Stem cell therapy is a rapidly evolving and exciting area of regenerative medicine that has shown considerable promise in treating many degenerative conditions. Additionally, we use various eclectic modalities of complementary and alternative medicine including--but not limited to-- oral and IV nutrition, platelet-rich plasma (PRP), herbal extracts, hormones, and acupuncture to limit diseases and aid the body in repairing itself. We leave no stones unturned in obtaining the best possible results.
3. What is a stem cell?
Stem cells are cells in the body that have a remarkable potential to develop into many different cell types and tissues. In many tissues, stem cells serve as a type of internal repair system, dividing without limit to replenish and repair other cells in the body. When a stem cell divides, each new cell has the potential either to remain a stem cell or become another type of cell with a more specialized function, such as a muscle cell, a red blood cell, or a brain cell.
There are two important characteristics that differentiate stem cells from other types of cells in the body. First, they are unspecialized cells capable of renewing themselves through cell division, sometimes after long periods of inactivity. Second, under certain physiologic or experimental conditions, they can be induced to become tissue- or organ-specific cells with special functions. In some organs, such as the gut and bone marrow, stem cells regularly divide to repair and replace worn out or damaged tissues. In other organs, however, such as the pancreas and the heart, stem cells only divide under special conditions.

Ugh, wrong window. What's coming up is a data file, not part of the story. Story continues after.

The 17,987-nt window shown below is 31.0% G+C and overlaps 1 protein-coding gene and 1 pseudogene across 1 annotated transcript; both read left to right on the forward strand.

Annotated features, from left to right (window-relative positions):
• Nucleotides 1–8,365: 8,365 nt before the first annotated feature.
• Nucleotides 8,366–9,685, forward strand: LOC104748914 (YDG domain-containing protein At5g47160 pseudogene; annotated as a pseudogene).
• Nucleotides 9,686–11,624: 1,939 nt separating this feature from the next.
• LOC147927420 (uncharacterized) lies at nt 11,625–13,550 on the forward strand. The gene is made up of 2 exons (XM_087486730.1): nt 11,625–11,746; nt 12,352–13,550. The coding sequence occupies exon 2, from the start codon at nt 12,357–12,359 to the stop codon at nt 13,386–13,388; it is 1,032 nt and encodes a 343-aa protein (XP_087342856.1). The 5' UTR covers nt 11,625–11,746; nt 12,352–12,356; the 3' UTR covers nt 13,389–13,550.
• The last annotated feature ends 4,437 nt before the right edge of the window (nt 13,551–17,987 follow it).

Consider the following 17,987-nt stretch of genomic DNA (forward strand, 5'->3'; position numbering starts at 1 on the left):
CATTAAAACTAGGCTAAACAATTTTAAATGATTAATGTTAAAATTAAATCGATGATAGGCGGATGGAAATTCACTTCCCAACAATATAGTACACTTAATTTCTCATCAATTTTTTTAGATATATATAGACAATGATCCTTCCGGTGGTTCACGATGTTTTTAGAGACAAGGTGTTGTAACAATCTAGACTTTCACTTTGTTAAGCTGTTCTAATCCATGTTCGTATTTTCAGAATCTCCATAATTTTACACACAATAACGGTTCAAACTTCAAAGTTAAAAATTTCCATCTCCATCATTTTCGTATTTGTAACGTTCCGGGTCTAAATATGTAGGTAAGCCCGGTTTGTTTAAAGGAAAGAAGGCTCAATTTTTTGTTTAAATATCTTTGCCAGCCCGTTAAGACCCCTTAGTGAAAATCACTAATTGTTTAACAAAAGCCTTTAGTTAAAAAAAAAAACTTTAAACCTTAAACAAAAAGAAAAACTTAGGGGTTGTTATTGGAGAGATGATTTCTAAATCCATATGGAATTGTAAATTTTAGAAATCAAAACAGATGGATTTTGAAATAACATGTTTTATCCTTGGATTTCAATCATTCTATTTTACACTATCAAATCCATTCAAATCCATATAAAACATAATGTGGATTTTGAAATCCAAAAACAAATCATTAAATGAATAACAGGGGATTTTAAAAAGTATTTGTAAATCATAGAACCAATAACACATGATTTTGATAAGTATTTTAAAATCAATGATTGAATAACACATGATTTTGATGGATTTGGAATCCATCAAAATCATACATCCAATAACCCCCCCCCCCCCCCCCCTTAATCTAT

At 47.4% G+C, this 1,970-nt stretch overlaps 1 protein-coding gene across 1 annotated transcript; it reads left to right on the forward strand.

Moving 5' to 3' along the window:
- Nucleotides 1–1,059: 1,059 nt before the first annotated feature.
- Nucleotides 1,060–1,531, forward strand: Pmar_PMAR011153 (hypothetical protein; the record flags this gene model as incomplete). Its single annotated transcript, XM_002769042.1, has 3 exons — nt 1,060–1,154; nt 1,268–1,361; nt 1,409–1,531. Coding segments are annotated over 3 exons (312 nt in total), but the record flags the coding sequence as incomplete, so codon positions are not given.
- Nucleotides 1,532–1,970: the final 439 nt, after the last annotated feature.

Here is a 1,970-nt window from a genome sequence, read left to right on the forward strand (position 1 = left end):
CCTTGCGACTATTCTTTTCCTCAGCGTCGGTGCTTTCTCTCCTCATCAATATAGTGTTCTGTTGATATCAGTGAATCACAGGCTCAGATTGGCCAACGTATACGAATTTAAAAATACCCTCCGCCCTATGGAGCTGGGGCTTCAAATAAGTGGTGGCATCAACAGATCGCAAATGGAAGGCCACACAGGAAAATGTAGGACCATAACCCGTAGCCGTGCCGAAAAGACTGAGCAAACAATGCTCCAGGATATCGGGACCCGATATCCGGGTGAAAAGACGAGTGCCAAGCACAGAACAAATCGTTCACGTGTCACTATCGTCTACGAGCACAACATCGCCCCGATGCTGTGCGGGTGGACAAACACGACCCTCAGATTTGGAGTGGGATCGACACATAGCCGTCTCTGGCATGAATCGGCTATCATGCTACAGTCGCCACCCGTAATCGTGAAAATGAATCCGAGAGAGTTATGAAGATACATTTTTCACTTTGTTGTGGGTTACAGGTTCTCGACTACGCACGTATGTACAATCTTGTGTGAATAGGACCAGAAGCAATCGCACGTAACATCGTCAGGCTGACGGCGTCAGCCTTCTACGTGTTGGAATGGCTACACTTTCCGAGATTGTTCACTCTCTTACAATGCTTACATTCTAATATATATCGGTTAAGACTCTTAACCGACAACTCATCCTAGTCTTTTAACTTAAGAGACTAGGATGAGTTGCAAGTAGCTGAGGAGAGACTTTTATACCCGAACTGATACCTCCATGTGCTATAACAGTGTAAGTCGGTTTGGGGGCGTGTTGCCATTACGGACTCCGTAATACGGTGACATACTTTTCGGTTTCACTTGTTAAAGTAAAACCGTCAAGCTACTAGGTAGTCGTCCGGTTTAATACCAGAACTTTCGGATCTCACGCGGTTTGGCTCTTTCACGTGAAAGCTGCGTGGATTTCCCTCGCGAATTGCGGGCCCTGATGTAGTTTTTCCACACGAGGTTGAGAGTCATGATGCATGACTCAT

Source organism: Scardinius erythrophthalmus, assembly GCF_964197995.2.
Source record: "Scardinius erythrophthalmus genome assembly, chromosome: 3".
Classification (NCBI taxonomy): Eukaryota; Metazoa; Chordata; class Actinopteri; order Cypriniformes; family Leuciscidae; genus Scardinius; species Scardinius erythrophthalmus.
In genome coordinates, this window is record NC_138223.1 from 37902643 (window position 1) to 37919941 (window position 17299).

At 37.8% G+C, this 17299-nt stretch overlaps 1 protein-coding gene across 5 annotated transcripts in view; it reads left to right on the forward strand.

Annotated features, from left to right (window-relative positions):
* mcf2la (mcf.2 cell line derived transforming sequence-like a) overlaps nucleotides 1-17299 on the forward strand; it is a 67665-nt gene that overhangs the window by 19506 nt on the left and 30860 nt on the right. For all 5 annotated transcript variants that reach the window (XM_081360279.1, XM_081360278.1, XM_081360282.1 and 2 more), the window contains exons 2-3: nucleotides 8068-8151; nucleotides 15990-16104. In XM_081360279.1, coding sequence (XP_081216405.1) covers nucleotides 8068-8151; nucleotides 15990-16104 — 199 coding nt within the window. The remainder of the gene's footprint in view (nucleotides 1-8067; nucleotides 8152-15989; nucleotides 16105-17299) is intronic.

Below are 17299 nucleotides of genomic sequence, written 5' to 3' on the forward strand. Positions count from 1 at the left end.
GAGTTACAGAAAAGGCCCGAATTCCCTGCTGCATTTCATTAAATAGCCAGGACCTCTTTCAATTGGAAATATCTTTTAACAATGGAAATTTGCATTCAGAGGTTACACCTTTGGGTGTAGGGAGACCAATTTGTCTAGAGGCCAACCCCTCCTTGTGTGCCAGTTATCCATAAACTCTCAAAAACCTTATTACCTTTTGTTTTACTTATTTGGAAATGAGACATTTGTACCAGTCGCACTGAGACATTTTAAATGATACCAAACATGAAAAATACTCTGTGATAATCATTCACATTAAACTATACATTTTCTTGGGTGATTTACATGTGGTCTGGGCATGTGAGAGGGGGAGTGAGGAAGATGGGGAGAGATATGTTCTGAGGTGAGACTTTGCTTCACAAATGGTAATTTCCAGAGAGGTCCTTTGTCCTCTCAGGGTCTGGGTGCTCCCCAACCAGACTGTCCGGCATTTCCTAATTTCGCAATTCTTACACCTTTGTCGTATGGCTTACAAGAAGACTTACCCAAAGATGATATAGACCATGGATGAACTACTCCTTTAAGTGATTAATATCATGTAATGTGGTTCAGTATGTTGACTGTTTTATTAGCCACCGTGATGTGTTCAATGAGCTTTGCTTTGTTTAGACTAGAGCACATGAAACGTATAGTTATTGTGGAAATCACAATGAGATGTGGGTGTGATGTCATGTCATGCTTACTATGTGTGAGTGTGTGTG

4. What diseases and conditions can be
Stem cells can be used to treat a wide variety of conditions and diseases. Please see Stem Cell Treatments for a list of the conditions we treat. If you suffer from a condition not listed, please contact us and have one of our specialists evaluate and discuss whether or not you may be a potential candidate for stem cell therapy.
5. Is our procedure FDA-approved?
No. The FDA has guidelines about treatment and manipulation of a patient's own tissues. Our practice existed in the United States under FDA guidelines, but have found that the procedure and guidelines approved by the FDA extremely limit stem cell treatments and their efficacy. Therefore, we relocated to Guatemala in order to have the flexibility to give treatments that are not only more effective, but safe and very ethical.
6. Does SCHI use any embryonic stem cells?
No. Only adult mesenchymal stem cells from the patient's own body are used. Mesenchymal stem cells are capable of forming bone, cartilage, fat, muscle, ligaments, blood vessels, and certain organs. Embryonic stem cells are associated with ethical considerations and limitations, as well as potential risks.
7. How are stem cells collected?
There are several methods to collect stem cells. We collect each patient's fat tissue by using a mini-liposuction technique, which requires very light local anesthesia. Depending on the patient, the doctor will determine the most appropriate location to perform the minor incision(s) for the required adipose tissue collection.